Unification Minister Ryoo Kihl-jae and Foreign Minister Yun Byung-se were responding to a recent statement by Nam Jae-joon, the head of intelligence operations in South Korea, who predicted reunification could come as early as 2015. Ryoo said it is "not easy to set a time frame."
Sixty years after the Korean War ended in a stalemate, South Korea has Asia's fourth-biggest economy while North Korea, which lost subsidies with the collapse of the Soviet Union, is an impoverished country. Reunification is the official goal of both governments, but officials in Pyongyang and Seoul appear to have different visions of a unified Korea.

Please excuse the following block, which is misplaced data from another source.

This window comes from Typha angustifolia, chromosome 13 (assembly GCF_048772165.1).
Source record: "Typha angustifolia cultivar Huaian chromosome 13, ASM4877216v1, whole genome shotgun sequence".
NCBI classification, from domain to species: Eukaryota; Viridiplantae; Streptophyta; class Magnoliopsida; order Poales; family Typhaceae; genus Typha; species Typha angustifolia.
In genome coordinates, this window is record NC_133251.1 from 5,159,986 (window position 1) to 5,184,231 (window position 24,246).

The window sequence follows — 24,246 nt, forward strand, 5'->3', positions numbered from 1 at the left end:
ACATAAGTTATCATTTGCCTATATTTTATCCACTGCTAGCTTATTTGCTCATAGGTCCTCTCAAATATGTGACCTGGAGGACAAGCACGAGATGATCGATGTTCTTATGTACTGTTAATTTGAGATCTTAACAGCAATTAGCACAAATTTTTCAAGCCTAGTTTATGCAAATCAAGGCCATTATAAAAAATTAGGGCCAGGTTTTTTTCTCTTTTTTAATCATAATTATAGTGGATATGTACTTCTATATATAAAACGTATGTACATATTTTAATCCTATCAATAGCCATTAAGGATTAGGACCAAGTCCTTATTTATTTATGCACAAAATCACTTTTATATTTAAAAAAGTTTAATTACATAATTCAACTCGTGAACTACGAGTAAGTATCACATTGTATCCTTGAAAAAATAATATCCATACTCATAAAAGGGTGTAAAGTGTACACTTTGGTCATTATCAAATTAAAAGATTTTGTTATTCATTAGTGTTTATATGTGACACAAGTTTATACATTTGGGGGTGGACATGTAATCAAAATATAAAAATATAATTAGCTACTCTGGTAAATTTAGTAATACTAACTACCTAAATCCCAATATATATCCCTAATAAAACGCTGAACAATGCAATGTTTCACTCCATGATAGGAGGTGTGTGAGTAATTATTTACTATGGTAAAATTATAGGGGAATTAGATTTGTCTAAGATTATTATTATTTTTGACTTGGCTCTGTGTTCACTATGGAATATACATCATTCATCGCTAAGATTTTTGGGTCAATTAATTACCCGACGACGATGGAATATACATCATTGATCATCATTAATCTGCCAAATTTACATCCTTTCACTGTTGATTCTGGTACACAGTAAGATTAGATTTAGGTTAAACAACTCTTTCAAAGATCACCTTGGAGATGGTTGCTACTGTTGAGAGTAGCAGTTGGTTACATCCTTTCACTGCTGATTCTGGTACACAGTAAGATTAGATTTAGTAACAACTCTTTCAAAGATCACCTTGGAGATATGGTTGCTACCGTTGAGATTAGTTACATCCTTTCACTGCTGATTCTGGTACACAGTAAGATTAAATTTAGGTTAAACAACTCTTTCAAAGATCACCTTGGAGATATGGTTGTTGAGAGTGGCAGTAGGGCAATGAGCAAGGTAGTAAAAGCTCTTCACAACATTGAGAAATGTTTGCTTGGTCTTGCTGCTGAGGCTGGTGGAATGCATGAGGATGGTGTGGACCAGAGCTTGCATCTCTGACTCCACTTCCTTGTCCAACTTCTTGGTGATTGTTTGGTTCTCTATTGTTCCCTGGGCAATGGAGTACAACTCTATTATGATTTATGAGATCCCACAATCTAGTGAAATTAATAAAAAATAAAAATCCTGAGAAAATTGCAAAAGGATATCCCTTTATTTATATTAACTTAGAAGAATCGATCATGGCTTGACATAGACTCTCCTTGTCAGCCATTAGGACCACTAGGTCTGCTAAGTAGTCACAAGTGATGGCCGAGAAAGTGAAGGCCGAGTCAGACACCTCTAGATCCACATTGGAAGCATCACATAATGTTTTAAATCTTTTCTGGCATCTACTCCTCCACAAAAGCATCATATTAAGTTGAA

Yun said South Korean embassies and consulates have been told to be on the lookout for North Korean defectors following the Dec. 12 execution of Jang Song Thaek, uncle of Kim Jong Un, the current North Korean leader, for treason, a sign of a possible purge.